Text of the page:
Business, Economics and Jobs

India: the story of a highway

Vehicles arrive at a toll plaza on the Yamuna Expressway, Aug. 12, 2012. The court had expressed serious concern over lack of provision of food as well. The court asked the NALSA (National Legal Service Authority) to contact the Sulabh International to find out whether they could come forward to help the 1,780-odd widows living in four government shelters at Vrindavan. AFP PHOTO/ Prakash SINGH (Photo credit should read PRAKASH SINGH/AFP/GettyImages)
Credit: Prakash Singh

PATTA, Uttar Pradesh — This August, India's multibillion dollar Jaypee Group flagged off a sparkling, six-lane expressway.

The new roadway cuts in half the travel time from New Delhi to Agra, the city that is home to India's top tourist attraction, the Taj Mahal.

The company responsible for bringing Formula One racing to India last year, the Jaypee Group has never been short of ambition. Far more than a simple highway, the Yamuna Expressway project — which extends the suburbs of New Delhi deep into Uttar Pradesh — encompasses high-rise condominiums, universities and technical institutes, an exhibition center, a “sports city” of golf courses, cricket grounds and other facilities surrounding the Formula One speedway, as well as a second international airport to serve the capital area (yet to be built).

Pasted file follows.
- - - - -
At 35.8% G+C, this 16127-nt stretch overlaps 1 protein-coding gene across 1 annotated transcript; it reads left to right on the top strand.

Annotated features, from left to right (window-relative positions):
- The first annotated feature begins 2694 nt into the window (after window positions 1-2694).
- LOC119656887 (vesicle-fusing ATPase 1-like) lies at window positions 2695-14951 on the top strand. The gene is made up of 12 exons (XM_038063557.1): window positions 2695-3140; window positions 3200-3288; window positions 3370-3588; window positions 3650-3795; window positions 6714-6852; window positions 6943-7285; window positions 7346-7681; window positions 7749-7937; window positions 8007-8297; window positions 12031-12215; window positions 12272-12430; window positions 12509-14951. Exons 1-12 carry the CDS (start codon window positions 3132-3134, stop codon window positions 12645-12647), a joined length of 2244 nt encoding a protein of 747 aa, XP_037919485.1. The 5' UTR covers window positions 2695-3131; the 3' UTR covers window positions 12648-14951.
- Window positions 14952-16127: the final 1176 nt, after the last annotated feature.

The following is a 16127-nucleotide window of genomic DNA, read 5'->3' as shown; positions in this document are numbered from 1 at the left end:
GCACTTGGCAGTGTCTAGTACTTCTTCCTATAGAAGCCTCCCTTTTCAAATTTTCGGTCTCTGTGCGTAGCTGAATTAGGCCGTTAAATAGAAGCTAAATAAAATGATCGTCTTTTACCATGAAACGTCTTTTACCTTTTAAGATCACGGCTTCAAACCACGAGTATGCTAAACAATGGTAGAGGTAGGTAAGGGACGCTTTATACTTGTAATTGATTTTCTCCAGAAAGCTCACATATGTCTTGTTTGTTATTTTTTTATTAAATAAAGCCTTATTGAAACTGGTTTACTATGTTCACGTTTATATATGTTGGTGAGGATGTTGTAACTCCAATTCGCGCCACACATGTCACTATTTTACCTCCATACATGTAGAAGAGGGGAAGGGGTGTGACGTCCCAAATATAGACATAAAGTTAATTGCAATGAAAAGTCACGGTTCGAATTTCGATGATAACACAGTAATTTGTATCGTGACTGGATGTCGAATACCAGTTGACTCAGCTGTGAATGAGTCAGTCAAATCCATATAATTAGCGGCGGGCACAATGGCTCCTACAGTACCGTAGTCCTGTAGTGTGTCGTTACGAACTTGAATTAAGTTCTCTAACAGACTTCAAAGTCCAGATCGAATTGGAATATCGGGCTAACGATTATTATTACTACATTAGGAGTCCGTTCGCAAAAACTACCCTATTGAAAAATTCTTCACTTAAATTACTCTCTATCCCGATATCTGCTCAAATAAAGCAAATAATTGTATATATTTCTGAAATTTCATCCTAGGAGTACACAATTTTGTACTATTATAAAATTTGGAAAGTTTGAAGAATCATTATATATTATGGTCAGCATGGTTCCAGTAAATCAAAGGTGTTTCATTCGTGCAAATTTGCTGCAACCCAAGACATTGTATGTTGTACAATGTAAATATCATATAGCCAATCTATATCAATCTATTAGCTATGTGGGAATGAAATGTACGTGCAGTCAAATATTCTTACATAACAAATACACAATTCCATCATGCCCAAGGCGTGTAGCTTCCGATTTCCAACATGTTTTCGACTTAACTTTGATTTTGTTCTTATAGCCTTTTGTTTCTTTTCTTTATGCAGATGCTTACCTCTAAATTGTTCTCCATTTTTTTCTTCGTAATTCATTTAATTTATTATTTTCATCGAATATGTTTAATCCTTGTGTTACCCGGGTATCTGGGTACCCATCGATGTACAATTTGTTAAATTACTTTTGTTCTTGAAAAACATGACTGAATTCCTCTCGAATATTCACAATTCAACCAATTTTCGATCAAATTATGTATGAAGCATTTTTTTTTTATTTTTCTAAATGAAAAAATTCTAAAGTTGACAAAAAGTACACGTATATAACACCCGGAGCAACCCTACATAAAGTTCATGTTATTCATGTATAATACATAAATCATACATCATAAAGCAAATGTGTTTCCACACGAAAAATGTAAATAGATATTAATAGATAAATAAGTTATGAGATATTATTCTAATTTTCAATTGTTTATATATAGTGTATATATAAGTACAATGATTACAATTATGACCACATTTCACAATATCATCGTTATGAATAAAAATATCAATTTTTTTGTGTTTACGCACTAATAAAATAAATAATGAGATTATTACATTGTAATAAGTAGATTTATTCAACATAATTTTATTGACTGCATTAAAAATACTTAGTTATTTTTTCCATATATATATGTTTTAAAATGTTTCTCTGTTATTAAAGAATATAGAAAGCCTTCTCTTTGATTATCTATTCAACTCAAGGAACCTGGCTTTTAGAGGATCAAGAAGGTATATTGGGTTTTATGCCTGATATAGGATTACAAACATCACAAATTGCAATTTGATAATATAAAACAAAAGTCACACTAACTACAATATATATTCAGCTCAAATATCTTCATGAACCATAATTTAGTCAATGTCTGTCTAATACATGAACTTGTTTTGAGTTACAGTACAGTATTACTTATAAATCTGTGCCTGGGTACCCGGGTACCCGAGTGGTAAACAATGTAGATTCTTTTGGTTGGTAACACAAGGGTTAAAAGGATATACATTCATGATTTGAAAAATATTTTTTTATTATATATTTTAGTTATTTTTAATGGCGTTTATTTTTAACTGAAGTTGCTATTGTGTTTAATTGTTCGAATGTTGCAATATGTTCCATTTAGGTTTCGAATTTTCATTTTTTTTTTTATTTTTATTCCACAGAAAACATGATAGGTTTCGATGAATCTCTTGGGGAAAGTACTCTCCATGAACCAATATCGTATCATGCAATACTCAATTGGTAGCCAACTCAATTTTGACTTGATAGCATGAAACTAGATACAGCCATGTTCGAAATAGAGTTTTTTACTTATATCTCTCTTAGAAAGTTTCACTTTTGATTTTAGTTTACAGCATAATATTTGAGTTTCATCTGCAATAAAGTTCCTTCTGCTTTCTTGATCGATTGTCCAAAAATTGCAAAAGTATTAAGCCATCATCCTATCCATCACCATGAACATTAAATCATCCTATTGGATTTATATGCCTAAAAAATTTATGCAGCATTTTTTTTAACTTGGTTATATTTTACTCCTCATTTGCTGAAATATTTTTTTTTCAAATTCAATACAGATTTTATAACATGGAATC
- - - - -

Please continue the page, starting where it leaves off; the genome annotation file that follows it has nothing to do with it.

Moreover, its planners project that the promise of speedy travel will draw multinational firms like Honda, Daewoo, and Samsung — which already have factories in a township outside New Delhi called Greater Noida — deeper into Uttar Pradesh.

“The economic impact is going to be huge in the coming years,” said Sachin Gaur, chief financial officer of Jaypee Infratech, the unit that built the expressway.

“Uttar Pradesh, till now, was not developing as fast as it could. Today, with Agra just an hour-and-a-half away, slowly this entire area between Greater Noida and Agra will work like a satellite city for [the capital region].”

In a country plagued by woefully inadequate infrastructure, the project could well transform the economy of Uttar Pradesh, India's most populous state, and one of its least developed.

But despite the project's powerful potential, it took more than a decade to bring local stakeholders on board, acquire the land for the highway from farmers, and complete construction — illustrating both the challenges and the opportunities behind India's notorious infrastructure deficit.

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First announced by then-Uttar Pradesh Chief Minister Kumari Mayawati in 2001, the expressway was derailed when her government fell in 2003, resurrected when she regained power in 2007, and only came to fruition shortly after she was again ousted by elections this May. In the early stages, land acquisition proceeded smoothly — accomplished by the government on Jaypee's behalf, using India's laws of eminent domain.

But as the state sought to capitalize on the project by acquiring more farmland for development alongside the highway, the Yamuna Expressway became a flashpoint.

In May 2011, farmers from the village of Bhatta-Parsaul, about 50 miles from New Delhi along the planned highway, kidnapped three officials from the Uttar Pradesh State Road Transport Corporation in the area to conduct a land survey. A three-hour gun battle ensued when police moved in to rescue the hostages, and two villagers and two policemen were killed. After a number of farmers were arrested, the protest swelled. Violence continued, and the state deployed as many as 2,000 police to restore order.